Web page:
They came together, stood with each other, held tight in their little community, said “the show must go on,” and let us hear them without the tricks. Until the health and safety crew shut them down in case someone tripped and hurt their ankywankle. Wonderful work.

America Day 54 – Unexpected space

Broad Ripple. It’s not really Indianapolis but it might as well be. We drove in, Claire and I. We found we had some time. It’s only an hour’s drive each way which is nothing when you compare it to the ground we’ve covered. The scale of this country!

Lunchtime found us having French Onion Soup by the canal. La Petite Chou, with incomprehensible amounts of cheese and a small glass of Laurent Perrier. Life is pretty fucking good. We then wandered around this suburb of Indy, as they call it. There’s an old railway, now concreted into a path and used as a cycle lane. Thankfully the law over here states repeatedly and visibly that pedestrians have priority, so you don’t get crusty shouty lycra clad beardfaced cockbuckets passive aggressively insulting you as they zing past on the wings of virtue and entitlement like you do in London ALL THE TIME. In fact a few cyclists wished us a good afternoon and we shouted it back after them.

The old railway is called The Monon Trail. We walked northwards down the line through the autumn trees, burning sharp to amber and blood red. We followed a man on a motorised skateboard when he cut right, into a residential area.

We suddenly found ourselves in a historic neighborhood. Big old stone houses. Signs all over the place advertising that it’s a Halloween Party Street. All the houseowners have been making an effort. Silly gravestones in the gardens, pumpkins, pumpkins, pumpkins. Dangling skeletons and giant spiders and cobwebs and bats. Monsters in the windows and projections on the walls. We still have a week to go but this state is gearing up for the big day. The houses we walk past have likely already spent thousands of dollars on candy between them. People will drive their kids ages to let them walk down this street next week and load up on sweeties.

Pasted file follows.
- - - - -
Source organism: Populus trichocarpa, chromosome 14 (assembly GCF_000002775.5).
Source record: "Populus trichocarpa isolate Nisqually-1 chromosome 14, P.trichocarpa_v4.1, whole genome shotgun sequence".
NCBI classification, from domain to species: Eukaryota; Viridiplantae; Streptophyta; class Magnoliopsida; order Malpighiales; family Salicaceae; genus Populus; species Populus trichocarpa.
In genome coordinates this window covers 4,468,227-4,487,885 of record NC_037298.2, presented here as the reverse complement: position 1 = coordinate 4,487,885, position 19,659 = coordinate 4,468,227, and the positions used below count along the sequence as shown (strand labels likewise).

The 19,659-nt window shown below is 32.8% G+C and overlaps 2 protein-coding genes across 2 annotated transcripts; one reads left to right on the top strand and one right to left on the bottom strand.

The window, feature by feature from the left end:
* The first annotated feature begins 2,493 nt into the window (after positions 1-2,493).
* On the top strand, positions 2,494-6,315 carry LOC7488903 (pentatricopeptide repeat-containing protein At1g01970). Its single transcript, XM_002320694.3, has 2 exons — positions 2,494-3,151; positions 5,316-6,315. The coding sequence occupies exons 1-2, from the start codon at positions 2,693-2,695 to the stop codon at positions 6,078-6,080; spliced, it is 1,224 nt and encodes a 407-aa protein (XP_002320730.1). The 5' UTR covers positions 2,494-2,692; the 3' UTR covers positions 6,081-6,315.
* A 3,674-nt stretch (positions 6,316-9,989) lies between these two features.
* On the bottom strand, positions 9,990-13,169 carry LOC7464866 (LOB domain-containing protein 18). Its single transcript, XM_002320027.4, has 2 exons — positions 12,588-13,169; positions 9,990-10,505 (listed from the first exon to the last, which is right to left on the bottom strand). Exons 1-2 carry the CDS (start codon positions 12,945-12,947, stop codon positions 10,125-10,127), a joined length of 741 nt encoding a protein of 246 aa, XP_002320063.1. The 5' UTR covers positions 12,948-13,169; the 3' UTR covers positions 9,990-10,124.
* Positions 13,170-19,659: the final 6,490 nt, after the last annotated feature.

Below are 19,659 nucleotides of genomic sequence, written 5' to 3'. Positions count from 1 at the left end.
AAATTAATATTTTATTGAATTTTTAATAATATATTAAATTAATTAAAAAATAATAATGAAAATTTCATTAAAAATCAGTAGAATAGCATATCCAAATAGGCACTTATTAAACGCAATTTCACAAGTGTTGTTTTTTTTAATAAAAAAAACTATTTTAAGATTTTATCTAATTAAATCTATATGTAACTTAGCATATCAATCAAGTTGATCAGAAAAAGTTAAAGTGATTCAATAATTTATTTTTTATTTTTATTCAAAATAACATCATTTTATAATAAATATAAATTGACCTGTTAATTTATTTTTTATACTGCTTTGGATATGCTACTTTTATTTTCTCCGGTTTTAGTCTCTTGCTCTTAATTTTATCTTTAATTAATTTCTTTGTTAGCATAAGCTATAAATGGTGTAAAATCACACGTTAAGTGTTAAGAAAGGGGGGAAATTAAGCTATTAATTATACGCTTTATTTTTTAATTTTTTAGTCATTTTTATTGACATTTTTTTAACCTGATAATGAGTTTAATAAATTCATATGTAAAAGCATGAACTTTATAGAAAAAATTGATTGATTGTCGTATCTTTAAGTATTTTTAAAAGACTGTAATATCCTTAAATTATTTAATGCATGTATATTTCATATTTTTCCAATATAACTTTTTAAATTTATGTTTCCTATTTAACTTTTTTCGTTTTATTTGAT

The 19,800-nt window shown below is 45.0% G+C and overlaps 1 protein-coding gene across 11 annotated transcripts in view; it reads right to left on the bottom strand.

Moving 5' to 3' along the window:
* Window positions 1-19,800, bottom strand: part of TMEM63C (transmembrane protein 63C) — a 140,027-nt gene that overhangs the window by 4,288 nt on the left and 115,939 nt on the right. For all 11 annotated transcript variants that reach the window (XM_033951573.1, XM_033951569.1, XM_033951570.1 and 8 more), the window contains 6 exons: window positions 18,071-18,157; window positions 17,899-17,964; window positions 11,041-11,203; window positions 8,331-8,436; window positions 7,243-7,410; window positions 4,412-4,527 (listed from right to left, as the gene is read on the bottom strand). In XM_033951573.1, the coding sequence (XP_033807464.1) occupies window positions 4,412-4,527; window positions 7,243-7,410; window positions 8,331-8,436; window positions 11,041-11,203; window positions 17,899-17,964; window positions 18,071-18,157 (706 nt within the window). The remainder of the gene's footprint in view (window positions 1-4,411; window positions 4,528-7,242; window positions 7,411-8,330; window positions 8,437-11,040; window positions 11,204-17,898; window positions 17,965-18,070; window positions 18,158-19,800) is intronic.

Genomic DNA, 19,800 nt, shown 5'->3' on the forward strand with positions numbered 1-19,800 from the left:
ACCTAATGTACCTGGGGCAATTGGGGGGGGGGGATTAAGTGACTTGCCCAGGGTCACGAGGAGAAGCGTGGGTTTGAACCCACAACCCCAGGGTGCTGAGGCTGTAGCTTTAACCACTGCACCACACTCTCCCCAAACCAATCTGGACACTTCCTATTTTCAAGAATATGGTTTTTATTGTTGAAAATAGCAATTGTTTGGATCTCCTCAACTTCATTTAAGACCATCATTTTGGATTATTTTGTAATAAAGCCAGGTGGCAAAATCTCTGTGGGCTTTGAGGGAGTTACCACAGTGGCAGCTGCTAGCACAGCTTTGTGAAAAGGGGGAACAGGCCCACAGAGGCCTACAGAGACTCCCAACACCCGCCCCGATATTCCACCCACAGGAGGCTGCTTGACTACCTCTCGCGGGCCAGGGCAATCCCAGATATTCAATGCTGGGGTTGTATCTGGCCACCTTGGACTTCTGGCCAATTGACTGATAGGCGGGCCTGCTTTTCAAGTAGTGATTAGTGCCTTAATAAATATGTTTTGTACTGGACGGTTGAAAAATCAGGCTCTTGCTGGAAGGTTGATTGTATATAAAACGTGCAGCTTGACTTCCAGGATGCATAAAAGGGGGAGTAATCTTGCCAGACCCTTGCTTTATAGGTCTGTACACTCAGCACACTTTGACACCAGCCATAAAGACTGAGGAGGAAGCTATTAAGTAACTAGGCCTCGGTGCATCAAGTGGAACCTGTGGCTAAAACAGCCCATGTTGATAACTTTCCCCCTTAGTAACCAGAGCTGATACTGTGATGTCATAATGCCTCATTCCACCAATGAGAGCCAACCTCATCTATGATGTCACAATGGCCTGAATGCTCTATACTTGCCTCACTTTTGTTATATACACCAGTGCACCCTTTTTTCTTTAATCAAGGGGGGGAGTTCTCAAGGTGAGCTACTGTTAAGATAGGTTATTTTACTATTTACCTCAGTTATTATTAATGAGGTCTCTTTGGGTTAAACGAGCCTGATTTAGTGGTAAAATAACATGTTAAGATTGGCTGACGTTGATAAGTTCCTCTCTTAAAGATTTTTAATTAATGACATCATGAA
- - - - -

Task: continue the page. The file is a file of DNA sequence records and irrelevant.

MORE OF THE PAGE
It’s huge over here, Halloween. Last time I had an American Halloween I was working for this same company, in Denton Texas. We went round a load of frat parties. We made an effort with costume that day thank God. Everybody else had. This year might not be … quite so crazy. We will be in a very holy place.

I’ve been writing this town up as a small town. Next week is going to be smaller and considerably more religious. I think next week is the sort of place where I risk getting burnt at the stake if I admit that I play Dungeons and Dragons. I’m still up for trying to make Halloween fun there, although we have a show that night so it might be tricky with timings. We might be exhausted.

We got back to Greencastle from Indianapolis in time to reconnect with the unit. There are only five of us on this crazy tour. We have covered thousands of miles together. All things considered, we are getting on extremely well for people who have been in each other’s pockets for so long. Only two weeks left of work. Time past time to work out what is happening next…